Russ McKamey owns and operates multiple locations of the extreme haunted house in Summertown, Tennessee, and Huntsville, Alabama, where he requires visitors to fulfill a long list of requirements, including a 40-page waiver and the completion of a physical exam. The price of admission: a bag of dog food.
RELATED : McKamey Manor: Haunted house requires 40-page waiver, offers patrons $20K if they can handle 10+ hours
Visitors must also follow strict guidelines which include no cussing, drinking, smoking, running, eating, or touching the actors or props. While a safe word allegedly promises a prompt exit from the intense experience, the petition called “Shut down McKamey Manor” claims otherwise.
The petition alleges that McKamey specifically targets people he deems “most easily manipulated.”
“Previously no safe word was allowed, he changed that but there’s been reports that the torture continues even when people repeat their safe word for several minutes,” the petition reads.
One man was allegedly “tortured” so badly, it wasn’t until the workers thought they had “killed” him that they finally decided to stop.
Some visitors of McKamey Manor have taken to Reddit to express their fear and frustration, warning future patrons against going through with the experience, calling it “torture porn.”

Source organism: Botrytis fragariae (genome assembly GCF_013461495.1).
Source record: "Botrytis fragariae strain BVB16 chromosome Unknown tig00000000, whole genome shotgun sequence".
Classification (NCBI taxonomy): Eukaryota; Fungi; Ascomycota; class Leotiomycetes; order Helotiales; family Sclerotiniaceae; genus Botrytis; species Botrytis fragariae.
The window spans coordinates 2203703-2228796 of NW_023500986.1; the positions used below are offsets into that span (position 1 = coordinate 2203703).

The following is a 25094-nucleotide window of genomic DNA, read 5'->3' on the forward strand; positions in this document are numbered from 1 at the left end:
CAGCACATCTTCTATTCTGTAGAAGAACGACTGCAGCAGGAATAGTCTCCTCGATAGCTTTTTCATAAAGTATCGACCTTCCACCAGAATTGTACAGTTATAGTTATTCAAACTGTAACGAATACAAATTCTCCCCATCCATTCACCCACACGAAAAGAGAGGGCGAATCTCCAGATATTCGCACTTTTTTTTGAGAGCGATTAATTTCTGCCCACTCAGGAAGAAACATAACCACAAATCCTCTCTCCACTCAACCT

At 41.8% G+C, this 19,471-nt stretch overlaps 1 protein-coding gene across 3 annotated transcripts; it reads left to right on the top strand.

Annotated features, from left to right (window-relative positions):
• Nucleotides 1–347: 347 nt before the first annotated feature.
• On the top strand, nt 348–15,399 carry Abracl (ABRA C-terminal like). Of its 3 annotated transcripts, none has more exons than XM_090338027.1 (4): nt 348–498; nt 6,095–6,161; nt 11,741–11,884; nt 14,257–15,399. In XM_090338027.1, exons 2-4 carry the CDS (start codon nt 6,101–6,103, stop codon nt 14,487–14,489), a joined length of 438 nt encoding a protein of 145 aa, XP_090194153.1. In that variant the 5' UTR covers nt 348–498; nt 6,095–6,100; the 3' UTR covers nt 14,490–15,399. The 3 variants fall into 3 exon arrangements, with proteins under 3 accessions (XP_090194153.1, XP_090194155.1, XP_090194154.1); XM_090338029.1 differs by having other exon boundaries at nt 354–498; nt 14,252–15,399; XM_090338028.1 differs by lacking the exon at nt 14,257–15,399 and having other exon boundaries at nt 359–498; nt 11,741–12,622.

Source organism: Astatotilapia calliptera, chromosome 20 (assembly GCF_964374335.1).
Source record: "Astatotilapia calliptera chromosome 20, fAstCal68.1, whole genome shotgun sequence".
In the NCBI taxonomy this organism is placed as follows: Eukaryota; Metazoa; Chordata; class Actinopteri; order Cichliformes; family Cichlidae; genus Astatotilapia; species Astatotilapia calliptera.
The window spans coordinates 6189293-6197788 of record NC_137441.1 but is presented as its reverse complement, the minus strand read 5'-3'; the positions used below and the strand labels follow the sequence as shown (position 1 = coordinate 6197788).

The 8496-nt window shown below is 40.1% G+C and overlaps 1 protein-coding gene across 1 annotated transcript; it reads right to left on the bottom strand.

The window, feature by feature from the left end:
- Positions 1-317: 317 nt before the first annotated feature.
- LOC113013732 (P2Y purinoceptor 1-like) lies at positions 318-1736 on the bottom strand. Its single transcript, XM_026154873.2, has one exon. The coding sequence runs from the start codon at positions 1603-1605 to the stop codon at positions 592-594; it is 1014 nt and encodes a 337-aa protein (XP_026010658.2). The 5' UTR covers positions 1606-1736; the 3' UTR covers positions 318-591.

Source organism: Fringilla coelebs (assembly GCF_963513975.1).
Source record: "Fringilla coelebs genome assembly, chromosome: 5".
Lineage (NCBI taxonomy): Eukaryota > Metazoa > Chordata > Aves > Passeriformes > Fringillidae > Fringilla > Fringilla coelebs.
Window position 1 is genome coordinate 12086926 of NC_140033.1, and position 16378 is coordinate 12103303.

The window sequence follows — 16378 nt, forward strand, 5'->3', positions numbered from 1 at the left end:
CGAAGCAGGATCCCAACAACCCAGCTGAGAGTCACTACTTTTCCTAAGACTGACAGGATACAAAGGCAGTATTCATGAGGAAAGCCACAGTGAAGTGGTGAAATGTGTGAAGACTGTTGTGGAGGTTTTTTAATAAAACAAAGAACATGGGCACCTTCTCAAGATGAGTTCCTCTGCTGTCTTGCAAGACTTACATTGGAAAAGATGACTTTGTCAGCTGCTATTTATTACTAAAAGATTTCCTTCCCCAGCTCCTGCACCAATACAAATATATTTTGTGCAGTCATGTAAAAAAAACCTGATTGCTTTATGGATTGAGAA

A petition has been created to shut down McKamey Manor, calling it "torture under disguise."
One Reddit user wrote that the reason McKamey doesn’t accept any money is because “he only desires the footage of what he puts his ‘customers’ through. His payment is having footage of people crying, throwing up, having mental breakdowns and begging for him to let them go.“
The user added that McKamey has admitted to exclusively employing people with “touchy pasts” including some with felonies for violent behavior, claiming that the employees gain some form of gratification out of harming people.
Another user leaked a portion of the alleged waiver that apparently says that visitors risk "death, stroke, traumatic brain injury," and dozens of other injuries on the tour.
So far, McKamey says no one has completed the tour, even though he promises to pay $20,000 to anyone who can sit through roughly 10 hours of this real-life nightmare.
The haunted attraction’s original location in San Diego, California closed down and eventually moved to one of its locations in Tennessee where the new attraction didn’t appear to be a favorite of local law enforcement or residents.
The San Diego Union-Tribune reported that in 2017, Lawrence County sheriff’s deputies in Tennessee responded to a screaming woman being dragged by two men from a car into the newly established McKamey Manor.
The deputies quickly learned that the abduction was staged, but incidents like these have made the local community uncomfortable, and authorities have been working to shut down the operation ever since.